Stress has been linked to increased sympathetic nervous system responses, resulting in hypersensitivity, enhanced perception, and exaggeration of GI symptoms7,24

Patients with IBS experience exaggerated neuroendocrine responses and visceral perception during stress24,25

Enhanced perception may be due to altered central pain modulation circuits in various networks of the brain7,26

Therefore, efforts to reduce stress should be encouraged in patients with IBS2,3

Sleep

Disturbances in sleep can lead to exacerbated symptoms5

Quality of sleep has been shown to affect morning IBS symptoms5

People who have IBS may have altered sleep perception even when sleep is normal and experience additional symptoms27:

  • Diminished sleep quality
  • Increased daytime dysfunction
  • Exaggerated responses to physiological stimuli

Since sleep difficulties are common in patients with IBS, maintaining good sleep hygiene is important3,5

Menstrual cycle and pregnancy

Hormones including estrogen and progesterone, which may fluctuate during menstrual cycle phases and pregnancy, may affect IBS symptoms4,28

Women with IBS often report worsening of diarrhea, abdominal pain, and constipation during menstruation28,29

Constipation is one of the most common complaints of pregnant women generally, hence in women with IBS, especially close monitoring is recommended4,30

Learn more about IBS

References

  1. American Gastroenterological Association. IBS: A patient’s guide to living with irritable bowel syndrome. Available at: https://www.gastro.org/patient-center/IBS_Brochure_Online.pdf. Accessed March 2016.
  2. Qin HY et al. World J Gastroenterol 2014; 20: 14126-14131.
  3. International Foundation for Functional Gastrointestinal Disorders. Sleep and Irritable Bowel Syndrome. Available at: http://www.aboutibs.org/signs-and-symptoms-main/sleep-and-irritable-bowel-syndrome-2.html. Accessed July 2016.
  4. Mulak A, Tache Y. Gastroenterol Pol 2010; 17: 89-97.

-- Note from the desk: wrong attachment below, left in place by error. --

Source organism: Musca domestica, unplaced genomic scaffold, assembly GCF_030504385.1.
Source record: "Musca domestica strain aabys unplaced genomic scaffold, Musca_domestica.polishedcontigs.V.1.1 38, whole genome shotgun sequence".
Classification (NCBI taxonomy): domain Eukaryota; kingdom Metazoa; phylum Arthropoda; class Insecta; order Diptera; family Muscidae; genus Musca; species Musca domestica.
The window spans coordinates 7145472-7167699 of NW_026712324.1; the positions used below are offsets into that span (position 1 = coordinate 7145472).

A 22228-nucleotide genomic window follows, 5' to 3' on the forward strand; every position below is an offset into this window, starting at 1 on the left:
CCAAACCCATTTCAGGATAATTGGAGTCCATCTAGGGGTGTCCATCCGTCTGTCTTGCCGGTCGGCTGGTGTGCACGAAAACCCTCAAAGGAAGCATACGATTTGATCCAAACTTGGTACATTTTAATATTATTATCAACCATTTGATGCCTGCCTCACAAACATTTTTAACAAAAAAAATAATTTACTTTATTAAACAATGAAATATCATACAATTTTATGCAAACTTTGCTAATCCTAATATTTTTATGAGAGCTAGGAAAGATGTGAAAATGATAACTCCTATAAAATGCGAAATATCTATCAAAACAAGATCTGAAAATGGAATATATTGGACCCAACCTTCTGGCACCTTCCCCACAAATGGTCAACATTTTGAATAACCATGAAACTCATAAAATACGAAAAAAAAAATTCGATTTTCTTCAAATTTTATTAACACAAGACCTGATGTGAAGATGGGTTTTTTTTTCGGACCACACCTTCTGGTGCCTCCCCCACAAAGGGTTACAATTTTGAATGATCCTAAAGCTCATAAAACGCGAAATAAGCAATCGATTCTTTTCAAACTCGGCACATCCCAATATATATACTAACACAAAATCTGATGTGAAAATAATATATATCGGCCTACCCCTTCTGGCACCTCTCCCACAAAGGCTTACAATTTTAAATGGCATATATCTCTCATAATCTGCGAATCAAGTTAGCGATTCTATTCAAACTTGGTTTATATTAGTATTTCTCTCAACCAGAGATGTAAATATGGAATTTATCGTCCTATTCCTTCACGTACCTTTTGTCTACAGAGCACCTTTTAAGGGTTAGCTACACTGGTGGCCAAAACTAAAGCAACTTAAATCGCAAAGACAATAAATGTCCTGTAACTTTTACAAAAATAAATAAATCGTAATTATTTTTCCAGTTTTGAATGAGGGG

5. Goldsmith G, Levin JS. Dig Dis Sci 1993; 38: 1809-1814.
  6. El-Salhy M. World J Gastroenterol 2015; 21: 7621-7636.
  7. Mayer EA et al. Nat Rev Gastroenterol Hepatol 2015; 12: 592-605.
  8. De Giorgio R et al. Gut 2016; 65: 169-178.
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  10. Hayes PA et al. Gastroenterol Hepatol (N Y) 2014; 10: 164-174.
  11. Mansueto P et al. World J Gastroenterol 2015; 21: 7089-7109.
  12. Halland M, Saito YA. BMJ 2015; 350: h1622.
  13. Simrén M et al. Digestion 2001; 63: 108-115.
  14. Gibson PR, Shepherd SJ. Aliment Pharmacol Ther 2005; 21: 1399-1409.
  15. DeWeerdt S. Nature 2016; 533: S108-S109.
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  17. Gibson PR, Shepherd SJ. J Gastroenterol Hepatol 2010; 25: 252-258.
  18. Biesiekierski JR et al. Am J Gastroenterol 2011; 106: 508-514.
  19. Biesiekierski JR et al. Gastroenterology 2013; 145: 320-328.
  20. Gibson PR, Muir JG. Gastroenterology 2013; 145: 693.
  21. Rodrigo L et al. Arthritis Res Ther 2014; 16: 421.
  22. Vazquez-Roque MI et al. Gastroenterology 2013; 144: 903-911.
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  24. Dickhaus B et al. Am J Gastroenterol 2003; 98: 135-143.
  25. Posserud I et al. Gut 2004; 53: 1102-1108.
  26. Tillisch K, Mayer EA. CNS Spectr 2005; 10: 877-882.
  27. Elsenbruch S et al. Am J Gastroenterol 1999; 94: 2447-2452.
  28. Heitkemper MM, Chang L. Gend Med 2009; 6 Suppl 2: 152-167.
  29. Kane SV et al. Am J Gastroenterol 1998; 93: 1867-1872.